More than 100 years after Emperor Zhu Di decided to start construction of the Ming Tombs, 13 out of the 16 emperors of the Ming Dynasty were successively buried in this basin which was later called "13 mausoleams of the Ming Dynasty". But, Why only 13, not 16 emperors were buried here? Where were the other 3 emperors?
The first emperor Zhu Yuanzhang, who. founded the Ming Dynasty, made Nanjing the capital and as a result, he was buried in Nanjing after he died. The mausoleum of the first Ming Emperor and his empress is not as impressive as the ones we are going to see today, but when you are in Nanjing, you can still go there. It is worth a visit.
The second emperor, Zhu Yuanzhang's grandson, had no known mausoleum, he tried to weaken the forces of his uncle, the Prince of Yan ( the fourth son of the first emperor) but was met with strong counter-attacks three years later, he was ousted and no one knew his whereabouts. His uncle became the third emperor of the Ming Dynasty and moved the capital to Beijing.
The seventh emperor Jingtai was buried in the Hill of Gold, the west suburb of Beijing. Why was his mausoleum built in the Hill of Gold? There s a story about it.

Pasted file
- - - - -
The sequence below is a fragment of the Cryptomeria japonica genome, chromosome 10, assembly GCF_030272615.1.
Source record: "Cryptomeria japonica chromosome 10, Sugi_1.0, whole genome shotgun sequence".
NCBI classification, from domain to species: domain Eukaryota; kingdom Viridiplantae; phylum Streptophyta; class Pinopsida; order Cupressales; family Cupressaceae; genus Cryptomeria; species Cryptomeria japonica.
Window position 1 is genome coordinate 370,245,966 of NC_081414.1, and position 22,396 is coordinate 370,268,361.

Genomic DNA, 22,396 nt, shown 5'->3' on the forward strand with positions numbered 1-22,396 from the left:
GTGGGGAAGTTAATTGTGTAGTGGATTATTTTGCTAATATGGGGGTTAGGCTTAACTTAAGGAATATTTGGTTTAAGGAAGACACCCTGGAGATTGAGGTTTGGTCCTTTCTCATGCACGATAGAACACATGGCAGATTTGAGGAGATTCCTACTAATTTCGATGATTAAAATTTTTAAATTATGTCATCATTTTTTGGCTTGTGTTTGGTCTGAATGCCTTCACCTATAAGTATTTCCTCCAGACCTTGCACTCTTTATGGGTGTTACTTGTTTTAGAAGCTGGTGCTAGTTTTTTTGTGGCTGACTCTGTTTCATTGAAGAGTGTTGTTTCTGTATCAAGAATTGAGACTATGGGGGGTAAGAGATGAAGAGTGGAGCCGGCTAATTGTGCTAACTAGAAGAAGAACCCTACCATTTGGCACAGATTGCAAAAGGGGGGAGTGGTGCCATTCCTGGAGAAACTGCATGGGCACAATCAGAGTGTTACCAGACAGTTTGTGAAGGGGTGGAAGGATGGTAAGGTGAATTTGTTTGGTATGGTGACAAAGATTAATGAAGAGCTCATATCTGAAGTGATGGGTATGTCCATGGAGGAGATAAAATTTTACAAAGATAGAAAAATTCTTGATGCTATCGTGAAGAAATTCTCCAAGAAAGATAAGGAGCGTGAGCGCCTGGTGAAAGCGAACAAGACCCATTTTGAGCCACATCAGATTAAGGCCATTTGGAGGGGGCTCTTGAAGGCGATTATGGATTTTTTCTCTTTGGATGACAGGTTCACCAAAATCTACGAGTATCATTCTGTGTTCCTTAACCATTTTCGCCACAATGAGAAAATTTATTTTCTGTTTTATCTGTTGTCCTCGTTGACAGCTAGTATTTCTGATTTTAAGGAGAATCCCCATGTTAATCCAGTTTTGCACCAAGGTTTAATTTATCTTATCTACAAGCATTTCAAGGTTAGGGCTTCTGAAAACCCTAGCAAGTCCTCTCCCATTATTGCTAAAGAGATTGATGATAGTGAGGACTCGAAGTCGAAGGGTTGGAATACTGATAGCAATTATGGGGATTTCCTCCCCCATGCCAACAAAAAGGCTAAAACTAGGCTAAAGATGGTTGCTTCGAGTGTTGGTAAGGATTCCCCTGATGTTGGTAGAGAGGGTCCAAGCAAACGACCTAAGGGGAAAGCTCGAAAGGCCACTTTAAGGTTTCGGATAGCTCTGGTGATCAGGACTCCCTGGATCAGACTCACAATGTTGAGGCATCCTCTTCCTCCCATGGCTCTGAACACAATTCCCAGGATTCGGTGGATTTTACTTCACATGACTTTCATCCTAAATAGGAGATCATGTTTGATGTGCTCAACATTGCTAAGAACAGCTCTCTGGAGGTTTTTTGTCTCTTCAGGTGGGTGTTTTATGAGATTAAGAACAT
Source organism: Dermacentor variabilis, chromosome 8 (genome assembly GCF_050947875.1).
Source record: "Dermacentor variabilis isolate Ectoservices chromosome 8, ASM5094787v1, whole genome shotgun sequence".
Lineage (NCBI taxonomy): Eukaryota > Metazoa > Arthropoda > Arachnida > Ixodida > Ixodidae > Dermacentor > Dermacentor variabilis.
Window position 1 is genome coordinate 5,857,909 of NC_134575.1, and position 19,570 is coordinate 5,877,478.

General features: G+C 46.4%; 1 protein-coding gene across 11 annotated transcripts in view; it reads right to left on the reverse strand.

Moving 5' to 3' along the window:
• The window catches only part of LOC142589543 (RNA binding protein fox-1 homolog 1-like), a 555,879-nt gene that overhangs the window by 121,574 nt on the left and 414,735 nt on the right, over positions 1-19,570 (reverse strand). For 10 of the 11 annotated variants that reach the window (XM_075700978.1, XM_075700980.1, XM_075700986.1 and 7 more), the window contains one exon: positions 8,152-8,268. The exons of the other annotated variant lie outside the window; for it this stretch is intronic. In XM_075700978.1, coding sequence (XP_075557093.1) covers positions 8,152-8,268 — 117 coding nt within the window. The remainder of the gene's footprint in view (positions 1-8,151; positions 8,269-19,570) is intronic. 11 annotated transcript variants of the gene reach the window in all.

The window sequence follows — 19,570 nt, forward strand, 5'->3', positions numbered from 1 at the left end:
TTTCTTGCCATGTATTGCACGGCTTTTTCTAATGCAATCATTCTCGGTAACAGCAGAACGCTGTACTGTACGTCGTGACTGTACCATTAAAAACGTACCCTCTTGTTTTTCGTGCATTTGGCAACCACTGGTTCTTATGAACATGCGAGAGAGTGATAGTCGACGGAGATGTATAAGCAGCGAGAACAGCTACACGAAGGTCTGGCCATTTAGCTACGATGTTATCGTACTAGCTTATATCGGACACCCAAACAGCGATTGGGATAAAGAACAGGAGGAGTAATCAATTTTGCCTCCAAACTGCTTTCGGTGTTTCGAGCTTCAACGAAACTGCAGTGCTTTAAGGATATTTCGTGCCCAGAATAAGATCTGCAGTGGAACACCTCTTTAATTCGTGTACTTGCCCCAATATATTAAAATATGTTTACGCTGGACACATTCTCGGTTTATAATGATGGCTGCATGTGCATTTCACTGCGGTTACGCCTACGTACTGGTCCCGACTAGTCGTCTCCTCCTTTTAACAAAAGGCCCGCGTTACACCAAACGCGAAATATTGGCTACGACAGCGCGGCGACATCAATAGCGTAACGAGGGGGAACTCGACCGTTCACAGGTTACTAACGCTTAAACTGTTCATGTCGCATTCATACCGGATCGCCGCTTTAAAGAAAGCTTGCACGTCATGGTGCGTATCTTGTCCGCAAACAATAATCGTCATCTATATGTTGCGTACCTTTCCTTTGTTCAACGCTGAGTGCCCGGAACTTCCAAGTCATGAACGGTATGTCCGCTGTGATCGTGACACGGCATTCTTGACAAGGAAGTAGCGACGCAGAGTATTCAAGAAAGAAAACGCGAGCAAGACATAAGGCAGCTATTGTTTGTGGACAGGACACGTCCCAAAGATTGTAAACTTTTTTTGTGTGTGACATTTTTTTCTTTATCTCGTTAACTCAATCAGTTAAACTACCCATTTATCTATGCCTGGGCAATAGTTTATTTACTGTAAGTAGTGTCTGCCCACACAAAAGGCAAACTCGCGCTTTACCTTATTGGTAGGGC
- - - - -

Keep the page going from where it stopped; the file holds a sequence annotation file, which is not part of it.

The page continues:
When the Sixth Emperor, Yingzong, was in his 14th year of reign, Mongols from the north invaded the country. Yingzong led personally the expedition to conquer the Mongols, largely due to the persuasion of those eunuchs. Unfortunately, he was captured by those mongols in 1450, and his brother took over the throne.
Several years later, Yingzong was set free by the Mongols and managed somehow to return to Beijing in 1457. When he returned, he found his throne was seized by his brother. Coincidently, his brother soon became very sick. Yingzong took advantage of his sickness and overthrew him and reproclaimed himself as the emperor. After his brother Emperor Jingtai died, Yingzong refused to honour him an imperial burial. That is why Emperor Jingtai was only buried as a prince in the Hill of Gold.
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